NEW YORK (AP) — Federal agents on Thursday raided the home of a top fundraiser and longtime confidante to New York City Mayor Eric Adams, who abruptly ditched a planned White House meeting and flew home from Washington.
Agents searched the Brooklyn home of Brianna Suggs, a law enforcement official told The Associated Press. A spokesperson for the FBI confirmed that a court-authorized law enforcement action had been carried out at the address, but declined to comment further.
Vito Pitta, an attorney for the Adams campaign, said the mayor was not contacted as part of the inquiry. “The campaign has always held itself to the highest standards,” Pitta added. “The campaign will of course comply with any inquiries, as appropriate.”
Suggs, who did not respond to a request for comment, is a campaign consultant to Adams who raised money for his election effort and also lobbied his administration on behalf of a real estate client.
News of the raid came shortly after Adams abruptly canceled a string of planned meetings in Washington, D.C., including a morning sit-down with senior White House officials to discuss the migrant crisis. Early on Thursday, Adams had shared video of himself aboard a plane, touting the importance of the meetings. Less than two hours later, a spokesperson said he would be returning to New York to “deal with a matter,” without offering further details.
Several people, some wearing FBI windbreakers, were seen entering Suggs’ home. They made multiple trips into the house and removed at least one box, according to one of Suggs’ neighbors, Christopher Burwell.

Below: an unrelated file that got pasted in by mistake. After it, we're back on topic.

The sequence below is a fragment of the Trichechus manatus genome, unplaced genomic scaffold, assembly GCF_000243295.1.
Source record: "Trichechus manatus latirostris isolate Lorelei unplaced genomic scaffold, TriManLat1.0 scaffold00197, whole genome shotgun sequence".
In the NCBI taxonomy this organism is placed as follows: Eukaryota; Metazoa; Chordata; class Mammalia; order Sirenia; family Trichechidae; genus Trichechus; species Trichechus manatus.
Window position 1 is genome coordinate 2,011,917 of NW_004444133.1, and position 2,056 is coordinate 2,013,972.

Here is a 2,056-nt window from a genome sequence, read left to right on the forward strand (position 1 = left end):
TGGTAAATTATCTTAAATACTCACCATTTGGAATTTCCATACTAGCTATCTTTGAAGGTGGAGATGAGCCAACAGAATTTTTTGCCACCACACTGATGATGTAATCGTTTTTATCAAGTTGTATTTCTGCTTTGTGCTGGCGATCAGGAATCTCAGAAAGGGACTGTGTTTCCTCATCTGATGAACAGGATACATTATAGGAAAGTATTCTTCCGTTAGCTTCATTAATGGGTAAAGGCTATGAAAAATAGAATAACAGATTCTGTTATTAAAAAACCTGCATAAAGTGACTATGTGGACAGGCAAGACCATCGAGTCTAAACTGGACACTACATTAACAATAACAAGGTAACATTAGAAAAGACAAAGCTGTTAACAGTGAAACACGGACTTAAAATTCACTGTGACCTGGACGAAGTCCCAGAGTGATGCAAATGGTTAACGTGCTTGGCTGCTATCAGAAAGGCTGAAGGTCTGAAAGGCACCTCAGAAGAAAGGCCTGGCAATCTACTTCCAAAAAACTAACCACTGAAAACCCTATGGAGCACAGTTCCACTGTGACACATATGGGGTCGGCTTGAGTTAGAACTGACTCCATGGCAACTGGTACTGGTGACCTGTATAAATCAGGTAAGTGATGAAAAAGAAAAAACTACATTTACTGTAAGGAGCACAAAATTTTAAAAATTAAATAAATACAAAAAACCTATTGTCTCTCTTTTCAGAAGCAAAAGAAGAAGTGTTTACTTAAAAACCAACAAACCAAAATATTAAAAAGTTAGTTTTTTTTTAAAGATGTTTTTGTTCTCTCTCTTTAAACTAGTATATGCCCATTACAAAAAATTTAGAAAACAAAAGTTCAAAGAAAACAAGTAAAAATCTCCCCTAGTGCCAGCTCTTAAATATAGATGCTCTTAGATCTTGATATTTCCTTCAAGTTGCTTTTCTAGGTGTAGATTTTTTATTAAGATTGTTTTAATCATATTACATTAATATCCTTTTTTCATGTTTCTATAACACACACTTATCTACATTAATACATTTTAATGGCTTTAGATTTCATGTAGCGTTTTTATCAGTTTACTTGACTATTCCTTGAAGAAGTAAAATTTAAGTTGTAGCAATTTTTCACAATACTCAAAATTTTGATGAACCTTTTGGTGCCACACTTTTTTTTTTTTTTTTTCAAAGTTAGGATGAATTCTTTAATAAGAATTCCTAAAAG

Nicholas Biase, a spokesperson for the federal prosecutor’s office in Manhattan, declined to comment.
The meeting with senior White House staff — which included the mayors of Denver and Chicago — proceeded without Adams in attendance. A spokesperson for City Hall declined to comment on the cancellation, deferring comment on the raid to the Adams campaign.
Suggs, 25, has worked for Adams since 2017, when she joined his staff in the Brooklyn Borough president’s office as a teenager, reporting directly to her godmother, Ingrid Lewis-Martin, a longtime Adams ally who now serves as the mayor’s chief advisor.
When Adams, a Democrat, ran for mayor in 2021, Suggs served as a chief fundraiser and director of logistics, helping to organize events and solicit money from donors. Records show she has been paid more than $150,000 for her work on his previous campaign and his current reelection bid.
While collecting paychecks from the campaign in 2021, Suggs simultaneously started her own lobbying firm, Brianna Suggs & Associates Inc. Lobbying records list only one client, a real estate group seeking to take over a city-owned mall in Manhattan’s Chinatown.
Good government groups have previously cast scrutiny on her role as a mayoral fundraiser and a lobbyist for real estate clients with interests before the city.
At the time, a spokesperson for Suggs, Jordan Barowitz, defended her dual roles, which some campaign finance experts said did not violate any city laws.
Barowitz did not respond to a request for comment Thursday.
Suggs is the latest Adams associate — and one of several people involved in his fundraising activity — to face legal trouble in recent months. In July, six people were charged in a straw donor conspiracy scheme to divert tens of thousands of dollars to Adams’ campaign.
The former city buildings commissioner under Adams, Eric Ulrich, was also charged in September for using his position to dole out favors, including access to the mayor, in exchange for cash and other bribes. Ulrich and his six co-defendants have pleaded not guilty.
Adams has distanced himself from both cases, which were brought in state court and did not directly implicate his campaign or administration.
Balsamo reported from Washington, D.C.